Create a new page or use "Empty page" that exist from the beginning may be used as is.

First, two text-type variables, "path" and "mimetype" , are defined as Page variables.

The screen design is simple: Button, Image, and Button.

You cannot see the Image in the snapshot, but think of it as being sandwiched between two buttons. (Note the PAGE LAYOUT in the lower right corner.)

This is due to the variable that is assigned as the Source of this Image. The Source of this Image is the "path" of the page variable I created.
Note that this assignment is not simple due to type issues. Use a Formula like Snapshot and assign from there. You will also get an error message in doing so, but you can ignore it.

Let me explain the logic behind the "Take a photo" button above. This button literally assigns the function of taking a photo. The full logic is as follows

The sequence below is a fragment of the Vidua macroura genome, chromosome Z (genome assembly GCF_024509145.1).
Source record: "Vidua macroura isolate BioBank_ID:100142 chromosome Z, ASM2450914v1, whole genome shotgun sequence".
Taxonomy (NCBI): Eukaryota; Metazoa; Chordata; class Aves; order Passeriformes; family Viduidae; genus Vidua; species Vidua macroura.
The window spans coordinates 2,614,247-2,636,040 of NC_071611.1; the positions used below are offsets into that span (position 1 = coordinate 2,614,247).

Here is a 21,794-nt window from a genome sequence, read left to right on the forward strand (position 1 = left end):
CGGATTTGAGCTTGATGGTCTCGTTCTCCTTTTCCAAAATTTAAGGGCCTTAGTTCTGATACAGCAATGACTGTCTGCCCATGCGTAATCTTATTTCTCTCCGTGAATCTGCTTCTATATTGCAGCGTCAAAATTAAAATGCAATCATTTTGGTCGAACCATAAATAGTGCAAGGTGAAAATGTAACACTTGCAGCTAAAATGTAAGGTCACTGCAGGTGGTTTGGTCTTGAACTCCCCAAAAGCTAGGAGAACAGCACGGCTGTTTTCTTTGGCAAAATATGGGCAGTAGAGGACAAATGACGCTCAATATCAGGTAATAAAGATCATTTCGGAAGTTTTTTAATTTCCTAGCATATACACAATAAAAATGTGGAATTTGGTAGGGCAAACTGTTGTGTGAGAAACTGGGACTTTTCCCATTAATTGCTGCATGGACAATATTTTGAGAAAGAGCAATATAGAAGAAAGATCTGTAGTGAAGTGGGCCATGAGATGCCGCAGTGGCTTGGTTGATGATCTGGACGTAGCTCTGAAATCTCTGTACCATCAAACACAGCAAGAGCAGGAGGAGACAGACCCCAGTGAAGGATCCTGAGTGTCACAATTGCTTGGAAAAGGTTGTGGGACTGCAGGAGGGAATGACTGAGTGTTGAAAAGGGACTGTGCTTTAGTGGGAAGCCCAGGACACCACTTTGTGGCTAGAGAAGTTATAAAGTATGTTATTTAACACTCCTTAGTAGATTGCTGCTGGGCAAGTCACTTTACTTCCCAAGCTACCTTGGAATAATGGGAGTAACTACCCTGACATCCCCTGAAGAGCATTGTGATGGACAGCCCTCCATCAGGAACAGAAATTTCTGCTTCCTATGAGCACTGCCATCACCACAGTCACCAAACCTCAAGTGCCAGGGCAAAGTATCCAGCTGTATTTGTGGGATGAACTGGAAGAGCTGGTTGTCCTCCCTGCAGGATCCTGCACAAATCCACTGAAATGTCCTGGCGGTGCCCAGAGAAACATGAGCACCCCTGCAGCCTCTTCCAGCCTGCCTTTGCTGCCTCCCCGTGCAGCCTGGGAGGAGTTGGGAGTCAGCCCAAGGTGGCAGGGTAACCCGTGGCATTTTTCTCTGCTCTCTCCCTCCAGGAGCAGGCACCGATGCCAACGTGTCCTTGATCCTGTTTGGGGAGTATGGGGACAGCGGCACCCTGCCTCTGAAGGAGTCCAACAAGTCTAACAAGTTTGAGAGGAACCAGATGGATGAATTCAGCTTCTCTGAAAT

Connect the button tap event to the "Take photo" flow, and from the top circle to the two Set Page variable flows. In this "Set page variables" flow, set values for the previously defined page variables "path" and "mimetype".

For "path" :

Sets the "path" to be included in the "Take photo" flow output.

The "mimetype" is set using a Formula.

The name of the variable is "mimetype", but what is set is the file extension information.
Originally, mimetype information should be output in the "Take photo" flow's output mimetype, but it does not seem to be output at the moment. Therefore, in order to obtain the file type, the "Assigned value" should be set as a Formula as follows.
LAST_ITEM(SPLIT(outputs["Take photo"], "."))

Since the file name is output in "name", it is divided by "." and the last item is acquired. This is how the file extension is obtained.

(How this extension is used will be explained in the next article.)

Little test

Let's do a little test so far. Start the app you developed with the SAP AppGyver Preview app on your smartphone and tap the "Take a photo" button to enter camera mode. Then click on the Capture button to take a photo, which should appear in the Image placed between the two buttons。